Call of the Wild

Highly Anticipated 'Where the Wild Things Are' Resonates Deeply as a Timeless Coming-of-Age Story

Matt Nettheim, Warner Bros. Pictures/Courtesy

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A decade in the making, Spike Jonze's "Where the Wild Things Are" has finally arrived. For those holding their breaths in anticipation, the film does not replicate the minimalist brilliance of Maurice Sendak's 1963 children's classic; what it does accomplish, though, is successfully expand on the book's feverishly imaginative vision, fleshing out its characters and touching on the sensitive chords of childhood angst. In doing so, Jonze and screenwriter Dave Eggers have translated 338 words and a wealth of iconic images into a 94-minute cinematic carousel that may end up as one of the year's most emotionally affecting motion pictures.

The film's opening sequence is as flawless of a portrait of a young boy as contemporary moviemaking has offered. Max (Max Records) is a nine-year-old whose vivid imagination is matched only by his indignation towards the realities of the world: His sister has forsaken him for her companions, his mother (Catherine Keener) entertains a new boyfriend and his teacher claims the solar system has an expiration date. In response, Max does what only a child can: He tears through the house in a wolf suit, bounding up and down stairways to unleash his silent frustrations. His hyperactivity is matched by Jonze's breathless camera, creating a powerful intimacy between director and subject.

Appalled at his behavior, Max's mother attempts to calm him down, a gesture he violently refuses before bursting out of the house in a flash, boarding a boat and setting out for the open sea. Here, Jonze executes the film's transition from routine to surreal with remarkable elegance. Arriving at a mysterious island, Max befriends a host of 10-foot-tall monsters and, seizing the opportunity to fulfill his (and every other boy's) dream, declares himself king. "Let the wild rumpus start!" he yells with authoritative gusto, sending the beasts on a feisty rampage through the forest, bellowing with affection for their newly crowned leader.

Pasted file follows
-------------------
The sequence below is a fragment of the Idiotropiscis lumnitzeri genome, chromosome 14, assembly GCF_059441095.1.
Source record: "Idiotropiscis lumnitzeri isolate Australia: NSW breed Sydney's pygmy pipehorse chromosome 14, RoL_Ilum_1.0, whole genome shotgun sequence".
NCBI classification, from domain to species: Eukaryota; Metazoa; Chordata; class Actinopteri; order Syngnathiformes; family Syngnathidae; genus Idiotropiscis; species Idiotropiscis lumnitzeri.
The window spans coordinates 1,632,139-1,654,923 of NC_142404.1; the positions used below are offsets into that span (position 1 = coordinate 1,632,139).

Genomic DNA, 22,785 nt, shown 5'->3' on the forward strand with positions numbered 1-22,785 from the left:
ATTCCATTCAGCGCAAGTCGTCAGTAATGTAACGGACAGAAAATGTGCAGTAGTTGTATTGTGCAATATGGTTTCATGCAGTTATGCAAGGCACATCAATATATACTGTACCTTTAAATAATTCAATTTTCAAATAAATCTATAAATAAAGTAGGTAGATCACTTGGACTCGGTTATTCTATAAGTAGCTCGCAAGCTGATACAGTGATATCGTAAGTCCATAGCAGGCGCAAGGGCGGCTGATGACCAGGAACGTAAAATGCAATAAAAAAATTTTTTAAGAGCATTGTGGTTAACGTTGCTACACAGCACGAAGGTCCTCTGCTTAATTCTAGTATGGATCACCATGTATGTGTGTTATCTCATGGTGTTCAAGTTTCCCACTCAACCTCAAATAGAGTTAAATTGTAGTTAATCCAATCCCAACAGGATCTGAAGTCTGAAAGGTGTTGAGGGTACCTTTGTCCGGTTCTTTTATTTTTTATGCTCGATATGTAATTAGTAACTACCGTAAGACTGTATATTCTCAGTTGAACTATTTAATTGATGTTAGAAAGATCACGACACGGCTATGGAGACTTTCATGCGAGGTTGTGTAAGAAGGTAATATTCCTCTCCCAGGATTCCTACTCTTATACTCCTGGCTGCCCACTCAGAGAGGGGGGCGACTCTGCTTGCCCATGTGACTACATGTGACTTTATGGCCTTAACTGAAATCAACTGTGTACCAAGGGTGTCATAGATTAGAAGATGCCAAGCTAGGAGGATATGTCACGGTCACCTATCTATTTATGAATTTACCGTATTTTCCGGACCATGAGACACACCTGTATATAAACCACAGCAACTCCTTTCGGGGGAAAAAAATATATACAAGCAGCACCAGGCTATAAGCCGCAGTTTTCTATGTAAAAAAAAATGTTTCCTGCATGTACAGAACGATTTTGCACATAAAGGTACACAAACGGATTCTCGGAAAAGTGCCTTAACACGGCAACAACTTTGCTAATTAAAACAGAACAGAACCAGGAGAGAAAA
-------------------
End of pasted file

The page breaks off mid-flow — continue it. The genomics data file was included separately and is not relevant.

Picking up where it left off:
Imbued with life through intricate puppetry techniques, Jonze's wild things are at first intimidating, then endearing: capable of brutish roughness they also brim with tact and charm. Their island is a primitive utopia, and Max immerses himself into his new home with unbridled enthusiasm. He relates to the sensitive Carol (James Gandolfini) and the freewheeling KW (Lauren Ambrose), resists the tempestuous fits of Judith (Catherine O'Hara) and sympathizes with the marginalized Alexander (Paul Dano). Together, the voice actors do a marvelous job in carrying the film, even as its narrative nosedives into a sea of complications that threatens to destroy the monsters' tentative union.

In past interviews, Maurice Sendak has described the writing process of "Where the Wild Things Are" as a "personal exorcism." No surprise, given the original book's phantasmagoric imagery and simple but haunting sentences. In a similar light, Jonze's film adaptation is no less of a courageous feat. The impulsively creative Max seems like an extension of the punk auteur of "Being John Malkovich" and "Adaptation"; Jonze's omnipresent signature becomes even more pronounced as the film comes to a close. From Max's tearful departure from his fantasy abode to his return into the arms of his relieved mother, the denouement is unmistakably personal.

What really works here is the film's poignant coming-of-age allegory-in short, the realization that there's really no place like home. Languorous as the film's middle feels, "Where the Wild Things Are" is redeemed by the sincerity of its performances and the sheer impact of its opening and closing statements. By tapping into the timeless appeal of his beloved source material, Spike Jonze has created a film that's enchanting and personal enough to revitalize the child within all of us.

David Liu is the lead film critic. Contact him at [email protected]

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